Overall, we interpret the present results as supporting a model in which ELT-2 directly regulates the majority (say >80%) of genes expressed in the C. elegans intestine, following the early 2E-cell stage of embryogenesis (McGhee et al., 2007). We focused on the behaviour of ~200 highly-expressed intestinal-specific/intestinal-enriched genes and showed that the majority of these genes' promoters contain a high-scoring extended TGATAA site, known to be a strong ELT-2 binding site; no other candidate for a common cis-acting regulatory sequence could be detected. The majority of these ~200 genes also respond strongly to ectopic expression of ELT-2 within the C. elegans embryo and respond strongly to loss of ELT-2 in L1 larvae. In each of these three assays, 10-20 % of the genes did not respond but we are reluctant to conclude that these latter genes are not controlled by ELT-2. Such lack of response could simply reflect limitations of the particular assay: for example, a high scoring TGATAA site could be outside of the limited promoter region scanned, a gene could be repressed rather than activated by ectopic ELT-2, and loss of ELT-2 in the L1 larva could be masked by a slow turnover of transcripts perduring from an earlier phase of END-1/END-3 activation in the embryo.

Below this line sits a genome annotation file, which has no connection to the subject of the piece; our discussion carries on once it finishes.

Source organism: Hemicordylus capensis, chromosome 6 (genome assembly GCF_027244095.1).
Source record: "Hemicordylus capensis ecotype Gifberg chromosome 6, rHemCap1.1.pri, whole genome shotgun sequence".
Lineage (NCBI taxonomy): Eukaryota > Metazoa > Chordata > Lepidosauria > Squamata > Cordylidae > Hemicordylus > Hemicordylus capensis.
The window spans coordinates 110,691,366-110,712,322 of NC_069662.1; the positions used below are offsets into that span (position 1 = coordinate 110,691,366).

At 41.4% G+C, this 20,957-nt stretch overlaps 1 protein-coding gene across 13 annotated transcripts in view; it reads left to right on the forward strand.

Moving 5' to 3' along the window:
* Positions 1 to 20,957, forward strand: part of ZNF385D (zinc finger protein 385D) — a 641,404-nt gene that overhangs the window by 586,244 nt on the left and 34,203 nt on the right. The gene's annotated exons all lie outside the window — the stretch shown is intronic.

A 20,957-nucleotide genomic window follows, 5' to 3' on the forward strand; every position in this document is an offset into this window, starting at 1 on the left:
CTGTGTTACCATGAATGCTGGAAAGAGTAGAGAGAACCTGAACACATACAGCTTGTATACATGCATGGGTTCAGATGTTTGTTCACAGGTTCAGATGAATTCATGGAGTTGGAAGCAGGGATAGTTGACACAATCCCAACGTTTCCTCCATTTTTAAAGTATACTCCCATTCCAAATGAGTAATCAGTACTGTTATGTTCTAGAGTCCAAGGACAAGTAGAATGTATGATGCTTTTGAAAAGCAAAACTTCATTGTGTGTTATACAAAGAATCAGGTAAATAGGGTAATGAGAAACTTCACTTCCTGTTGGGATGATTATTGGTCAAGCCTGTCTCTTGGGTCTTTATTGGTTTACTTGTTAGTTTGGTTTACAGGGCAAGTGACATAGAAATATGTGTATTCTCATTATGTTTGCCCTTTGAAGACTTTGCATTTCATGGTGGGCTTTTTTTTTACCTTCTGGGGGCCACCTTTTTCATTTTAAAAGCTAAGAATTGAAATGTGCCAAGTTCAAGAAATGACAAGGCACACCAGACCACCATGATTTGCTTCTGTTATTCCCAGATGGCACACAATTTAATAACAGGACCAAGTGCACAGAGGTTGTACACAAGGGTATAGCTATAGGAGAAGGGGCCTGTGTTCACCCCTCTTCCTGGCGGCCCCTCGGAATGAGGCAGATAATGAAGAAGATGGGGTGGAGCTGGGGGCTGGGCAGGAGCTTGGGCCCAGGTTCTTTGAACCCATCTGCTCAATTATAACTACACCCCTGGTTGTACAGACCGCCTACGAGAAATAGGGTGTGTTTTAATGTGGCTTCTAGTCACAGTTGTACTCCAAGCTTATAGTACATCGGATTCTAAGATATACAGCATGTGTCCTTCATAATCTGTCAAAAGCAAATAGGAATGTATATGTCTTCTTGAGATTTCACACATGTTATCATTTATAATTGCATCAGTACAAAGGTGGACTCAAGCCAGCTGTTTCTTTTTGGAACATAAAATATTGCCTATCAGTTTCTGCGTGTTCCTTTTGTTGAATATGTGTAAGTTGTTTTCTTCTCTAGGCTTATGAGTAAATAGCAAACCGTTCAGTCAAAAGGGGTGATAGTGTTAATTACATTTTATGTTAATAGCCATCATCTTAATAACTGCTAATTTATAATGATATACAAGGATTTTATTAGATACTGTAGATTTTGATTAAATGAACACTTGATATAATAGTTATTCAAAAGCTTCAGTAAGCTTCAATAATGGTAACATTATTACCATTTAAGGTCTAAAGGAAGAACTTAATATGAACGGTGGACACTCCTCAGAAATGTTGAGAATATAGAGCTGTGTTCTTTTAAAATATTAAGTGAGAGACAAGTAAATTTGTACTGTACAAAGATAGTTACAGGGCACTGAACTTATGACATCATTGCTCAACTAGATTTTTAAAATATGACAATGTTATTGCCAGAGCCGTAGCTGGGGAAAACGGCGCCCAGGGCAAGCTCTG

Can we extrapolate from the behaviour of the ~200 selected highly-expressed intestinal-specific/intestinal-enriched genes to the behaviour of all genes expressed in the C. elegans intestine, including genes expressed at low levels, or genes for which the intestine is only one among several expression sites? First of all, as we had noted previously (McGhee et al., 2007), promoters of intestine-expressed ribosomal genes appear to be depleted of TGATAA sequences, suggesting that they may not fall under ELT-2 control. However, ignoring ribosomal genes, we suggest that ELT-2 is likely to directly control intestinal genes independently of their expression levels: most of the intestinal-specific/intestine-enriched genes for which critical TGATAA sites have been experimentally identified are expressed at low levels and are not in our selected gene sets. Furthermore, there are ample precedents, both in C. elegans and in other organisms, for the experimental decomposition of a widely expressed promoter into a series of independent modular tissue-specific enhancers; we draw attention only to the study of Wenick and Hobert (2004), who defined distinct cis-regulatory regions associated with gene expression in distinct C. elegans neurons, with the overall expression pattern of a gene being the sum of the individual patterns. In other words, we suggest that ELT-2 directly controls expression of the intestinal component of genes expressed widely in the worm. We had previously shown that the promoters of genes expressed both in the intestine and elsewhere in the adult worm are nonetheless enriched in an extended TGATAA site (McGhee et al., 2007). Overall, we suggest that a reasonable default position is that, if a gene is expressed in the post-embryonic intestine, its intestinal expression will be controlled by ELT-2, unless proven otherwise. An important test of this view will be whether any gene can be identified that does not depend on a cis-acting TGATAA-like site for its intestinal expression.